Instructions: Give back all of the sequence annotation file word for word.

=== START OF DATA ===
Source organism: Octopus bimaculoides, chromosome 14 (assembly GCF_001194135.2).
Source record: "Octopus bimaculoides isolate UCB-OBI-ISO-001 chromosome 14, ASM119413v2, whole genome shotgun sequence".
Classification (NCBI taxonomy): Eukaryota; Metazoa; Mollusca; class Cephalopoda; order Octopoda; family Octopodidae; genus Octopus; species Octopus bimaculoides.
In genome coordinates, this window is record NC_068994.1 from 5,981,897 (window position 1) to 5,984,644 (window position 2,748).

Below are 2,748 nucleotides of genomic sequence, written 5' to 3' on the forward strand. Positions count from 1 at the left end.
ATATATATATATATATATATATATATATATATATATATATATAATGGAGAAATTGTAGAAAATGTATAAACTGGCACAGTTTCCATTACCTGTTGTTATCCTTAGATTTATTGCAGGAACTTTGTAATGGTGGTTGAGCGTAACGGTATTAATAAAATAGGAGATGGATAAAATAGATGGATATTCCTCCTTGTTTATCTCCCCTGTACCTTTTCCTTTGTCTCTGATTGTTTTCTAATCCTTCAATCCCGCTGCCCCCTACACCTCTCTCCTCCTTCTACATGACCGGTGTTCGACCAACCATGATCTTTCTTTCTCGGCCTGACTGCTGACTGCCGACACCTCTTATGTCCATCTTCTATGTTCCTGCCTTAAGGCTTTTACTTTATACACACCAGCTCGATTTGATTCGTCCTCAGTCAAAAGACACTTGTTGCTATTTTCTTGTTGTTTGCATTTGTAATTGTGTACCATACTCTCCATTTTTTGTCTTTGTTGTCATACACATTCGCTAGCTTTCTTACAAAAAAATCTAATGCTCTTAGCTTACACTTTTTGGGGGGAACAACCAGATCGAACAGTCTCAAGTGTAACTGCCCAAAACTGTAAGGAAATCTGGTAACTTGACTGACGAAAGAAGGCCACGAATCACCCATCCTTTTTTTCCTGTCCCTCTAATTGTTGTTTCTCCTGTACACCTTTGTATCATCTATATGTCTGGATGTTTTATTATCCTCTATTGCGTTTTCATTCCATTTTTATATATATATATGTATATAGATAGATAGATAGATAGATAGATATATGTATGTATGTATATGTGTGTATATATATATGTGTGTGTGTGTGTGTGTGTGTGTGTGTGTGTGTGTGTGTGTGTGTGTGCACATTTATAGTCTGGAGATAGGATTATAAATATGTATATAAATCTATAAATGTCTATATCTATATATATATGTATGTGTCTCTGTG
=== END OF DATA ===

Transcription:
Source organism: Octopus bimaculoides, chromosome 14 (assembly GCF_001194135.2).
Source record: "Octopus bimaculoides isolate UCB-OBI-ISO-001 chromosome 14, ASM119413v2, whole genome shotgun sequence".
Classification (NCBI taxonomy): Eukaryota; Metazoa; Mollusca; class Cephalopoda; order Octopoda; family Octopodidae; genus Octopus; species Octopus bimaculoides.
In genome coordinates, this window is record NC_068994.1 from 5,981,897 (window position 1) to 5,984,644 (window position 2,748).

Below are 2,748 nucleotides of genomic sequence, written 5' to 3' on the forward strand. Positions count from 1 at the left end.
ATATATATATATATATATATATATATATATATATATATATATAATGGAGAAATTGTAGAAAATGTATAAACTGGCACAGTTTCCATTACCTGTTGTTATCCTTAGATTTATTGCAGGAACTTTGTAATGGTGGTTGAGCGTAACGGTATTAATAAAATAGGAGATGGATAAAATAGATGGATATTCCTCCTTGTTTATCTCCCCTGTACCTTTTCCTTTGTCTCTGATTGTTTTCTAATCCTTCAATCCCGCTGCCCCCTACACCTCTCTCCTCCTTCTACATGACCGGTGTTCGACCAACCATGATCTTTCTTTCTCGGCCTGACTGCTGACTGCCGACACCTCTTATGTCCATCTTCTATGTTCCTGCCTTAAGGCTTTTACTTTATACACACCAGCTCGATTTGATTCGTCCTCAGTCAAAAGACACTTGTTGCTATTTTCTTGTTGTTTGCATTTGTAATTGTGTACCATACTCTCCATTTTTTGTCTTTGTTGTCATACACATTCGCTAGCTTTCTTACAAAAAAATCTAATGCTCTTAGCTTACACTTTTTGGGGGGAACAACCAGATCGAACAGTCTCAAGTGTAACTGCCCAAAACTGTAAGGAAATCTGGTAACTTGACTGACGAAAGAAGGCCACGAATCACCCATCCTTTTTTTCCTGTCCCTCTAATTGTTGTTTCTCCTGTACACCTTTGTATCATCTATATGTCTGGATGTTTTATTATCCTCTATTGCGTTTTCATTCCATTTTTATATATATATATGTATATAGATAGATAGATAGATAGATAGATATATGTATGTATGTATATGTGTGTATATATATATGTGTGTGTGTGTGTGTGTGTGTGTGTGTGTGTGTGTGTGTGTGTGTGTGCACATTTATAGTCTGGAGATAGGATTATAAATATGTATATAAATCTATAAATGTCTATATCTATATATATATGTATGTGTCTCTGTG